22. Now we shall consider the other submission regarding the non-supply of the bail application and the order refusing bail to the detenue and its effect. According to the learned Counsel these two documents formed relevant material and irrespective of the fact whether they were placed before the detaining authority or not they ought to have been supplied to the detenue and failure to do so has caused prejudice in making an effective representation. We are unable to agree. In Abdul Sattar Abdul Kadar Shaikh v. Union of India and Ors. , it is
23. In fact that bail application were filed by the detenue himself and he was very much aware of the contents of those bail application and the orders made thereon. These documents were not relied upon by the detaining authority. When a request is made by the detenue for supply of these bail applications and orders refusing thereon are made, the court inter alia has to look into the question whether the detenue is in any way handicapped in making an effective representation by such refusal. No authority has been placed before us which goes to the extent of holding that a mere non-supply of any document whatever its nature may be, to the detenue whatever, its nature may be, to the detenue per se amounts to the denial of an opportunity under Article 22(5).
this Court considered precisely the same question and it was observed thus:
24. The third ground of challenge is that the relevant documents i. e. bail application of the petitioner and order made there on which might have been considered by the detaining authority were not supplied to the petitioner and as such his right of making effective representation guaranteed under Article 22(5) of the Constitution of India has been seriously prejudiced. This ground is without any substance because firstly there is nothing to show from the grounds of detention that the rejection of this bail application by the Sessions Judge, Greater Bombay on January 5, 1990 was considered by the detaining authority before passing the impugned order of detention and as such this being not referred to in the grounds of detention, the documents had not been supplied to the petitioner and it, therefore, cannot be urged that non-supply of this document prejudiced the petitioner in making effective representation against the order of detention. Article 22(5) of the Constitution, undoubtedly, mandates that all the relevant documents referred to in the grounds of detention and which are considered by the detaining authority in coming to his subjective satisfaction for clamping an order of detention are to be supplied to the detenu. The said document was not considered by the detaining authority in coming to his subjective satisfaction and in making the impugned order of detention. The non-furnishing to the detenue of the said document i. e. the bail application and the order passed thereon, does not affect in any manner whatsoever the detenu's right to make an effective representation in compliance with the provisions of Article 22(5) of the Constitution of India. This ground, therefore, is wholly untenable."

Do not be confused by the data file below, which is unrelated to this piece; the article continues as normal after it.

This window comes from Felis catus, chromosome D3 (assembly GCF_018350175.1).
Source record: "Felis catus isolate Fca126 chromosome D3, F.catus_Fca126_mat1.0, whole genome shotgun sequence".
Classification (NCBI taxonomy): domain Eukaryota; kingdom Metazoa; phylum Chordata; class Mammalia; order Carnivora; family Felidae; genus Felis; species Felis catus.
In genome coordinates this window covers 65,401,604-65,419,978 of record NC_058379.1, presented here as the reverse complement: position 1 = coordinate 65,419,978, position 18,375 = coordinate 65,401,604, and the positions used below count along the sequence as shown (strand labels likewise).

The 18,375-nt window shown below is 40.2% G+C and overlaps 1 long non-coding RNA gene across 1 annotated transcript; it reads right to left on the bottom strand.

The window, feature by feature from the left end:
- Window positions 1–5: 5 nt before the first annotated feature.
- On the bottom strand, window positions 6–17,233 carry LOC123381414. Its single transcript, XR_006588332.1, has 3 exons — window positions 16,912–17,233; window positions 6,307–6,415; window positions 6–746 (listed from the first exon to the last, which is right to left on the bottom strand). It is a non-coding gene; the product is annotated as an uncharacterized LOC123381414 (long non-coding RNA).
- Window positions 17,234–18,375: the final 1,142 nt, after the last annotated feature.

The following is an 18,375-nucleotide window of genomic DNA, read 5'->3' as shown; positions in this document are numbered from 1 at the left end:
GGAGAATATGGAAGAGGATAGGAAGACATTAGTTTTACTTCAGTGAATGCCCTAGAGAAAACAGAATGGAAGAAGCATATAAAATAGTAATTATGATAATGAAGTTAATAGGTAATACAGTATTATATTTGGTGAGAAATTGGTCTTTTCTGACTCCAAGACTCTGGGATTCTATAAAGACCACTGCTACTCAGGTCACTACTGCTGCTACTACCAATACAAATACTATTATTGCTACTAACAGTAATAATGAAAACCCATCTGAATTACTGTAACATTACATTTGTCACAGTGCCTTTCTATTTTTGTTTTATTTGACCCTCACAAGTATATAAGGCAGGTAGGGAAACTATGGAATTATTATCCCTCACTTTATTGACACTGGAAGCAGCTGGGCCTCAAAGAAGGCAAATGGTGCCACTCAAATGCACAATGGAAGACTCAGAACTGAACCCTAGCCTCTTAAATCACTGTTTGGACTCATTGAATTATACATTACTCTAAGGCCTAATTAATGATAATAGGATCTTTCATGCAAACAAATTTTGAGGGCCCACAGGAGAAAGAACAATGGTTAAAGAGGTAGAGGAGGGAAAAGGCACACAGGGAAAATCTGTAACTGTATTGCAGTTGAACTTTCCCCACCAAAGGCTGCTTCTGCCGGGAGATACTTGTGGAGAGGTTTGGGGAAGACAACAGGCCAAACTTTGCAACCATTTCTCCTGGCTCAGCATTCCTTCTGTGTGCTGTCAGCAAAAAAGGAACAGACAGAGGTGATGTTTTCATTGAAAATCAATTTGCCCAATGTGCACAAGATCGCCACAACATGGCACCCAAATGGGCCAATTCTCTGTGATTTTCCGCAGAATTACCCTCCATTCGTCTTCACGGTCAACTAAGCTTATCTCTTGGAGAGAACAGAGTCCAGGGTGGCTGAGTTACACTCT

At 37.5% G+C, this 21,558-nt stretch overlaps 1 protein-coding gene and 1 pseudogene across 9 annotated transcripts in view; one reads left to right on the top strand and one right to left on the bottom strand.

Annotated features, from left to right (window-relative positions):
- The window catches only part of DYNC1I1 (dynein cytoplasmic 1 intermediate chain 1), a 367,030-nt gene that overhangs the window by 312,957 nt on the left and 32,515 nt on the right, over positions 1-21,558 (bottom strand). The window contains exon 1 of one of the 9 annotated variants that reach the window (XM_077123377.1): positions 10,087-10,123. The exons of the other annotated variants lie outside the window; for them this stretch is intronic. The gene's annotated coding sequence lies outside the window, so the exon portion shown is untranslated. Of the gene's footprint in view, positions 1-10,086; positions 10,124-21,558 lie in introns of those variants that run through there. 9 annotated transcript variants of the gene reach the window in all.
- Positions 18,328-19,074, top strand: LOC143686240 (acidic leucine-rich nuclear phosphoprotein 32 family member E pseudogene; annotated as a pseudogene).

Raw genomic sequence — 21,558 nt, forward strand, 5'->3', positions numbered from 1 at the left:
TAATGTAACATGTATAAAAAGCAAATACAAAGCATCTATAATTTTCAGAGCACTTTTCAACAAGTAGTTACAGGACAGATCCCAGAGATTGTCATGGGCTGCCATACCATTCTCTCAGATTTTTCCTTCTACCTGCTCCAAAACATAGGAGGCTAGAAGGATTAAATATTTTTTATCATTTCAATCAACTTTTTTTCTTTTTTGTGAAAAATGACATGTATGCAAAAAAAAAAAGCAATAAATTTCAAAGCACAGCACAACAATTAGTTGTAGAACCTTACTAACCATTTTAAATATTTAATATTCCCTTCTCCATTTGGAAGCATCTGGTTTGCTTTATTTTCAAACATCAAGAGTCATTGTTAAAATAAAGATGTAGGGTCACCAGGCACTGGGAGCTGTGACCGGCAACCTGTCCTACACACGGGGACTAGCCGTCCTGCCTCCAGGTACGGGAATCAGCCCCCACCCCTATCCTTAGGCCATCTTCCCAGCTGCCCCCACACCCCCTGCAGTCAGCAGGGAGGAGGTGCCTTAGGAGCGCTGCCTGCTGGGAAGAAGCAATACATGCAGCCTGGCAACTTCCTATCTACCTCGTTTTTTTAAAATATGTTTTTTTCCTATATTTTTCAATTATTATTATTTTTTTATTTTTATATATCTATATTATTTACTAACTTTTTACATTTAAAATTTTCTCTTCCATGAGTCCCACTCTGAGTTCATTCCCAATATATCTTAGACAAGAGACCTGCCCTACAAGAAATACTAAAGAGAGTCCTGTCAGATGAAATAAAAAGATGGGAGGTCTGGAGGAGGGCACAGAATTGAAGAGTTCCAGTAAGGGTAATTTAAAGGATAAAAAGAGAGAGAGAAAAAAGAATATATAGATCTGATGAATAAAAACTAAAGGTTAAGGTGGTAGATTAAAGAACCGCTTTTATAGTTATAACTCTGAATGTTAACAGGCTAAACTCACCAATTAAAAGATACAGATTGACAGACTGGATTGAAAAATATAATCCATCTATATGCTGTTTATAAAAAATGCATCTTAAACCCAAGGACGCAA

From the above discussion, it emerges that even if the bail application and the order refusing bail are not placed before the detaining authority or even if placed, if the detaining authority does not refer to or rely upon or has failed to take them into consideration, that by itself does not lead to an inference that there was suppression of relevant material or in the alternative that there was non-application of mind or that subjective satisfaction was impaired. When these documents are neither referred to nor relied upon, there is no need to supply the same to the detenu.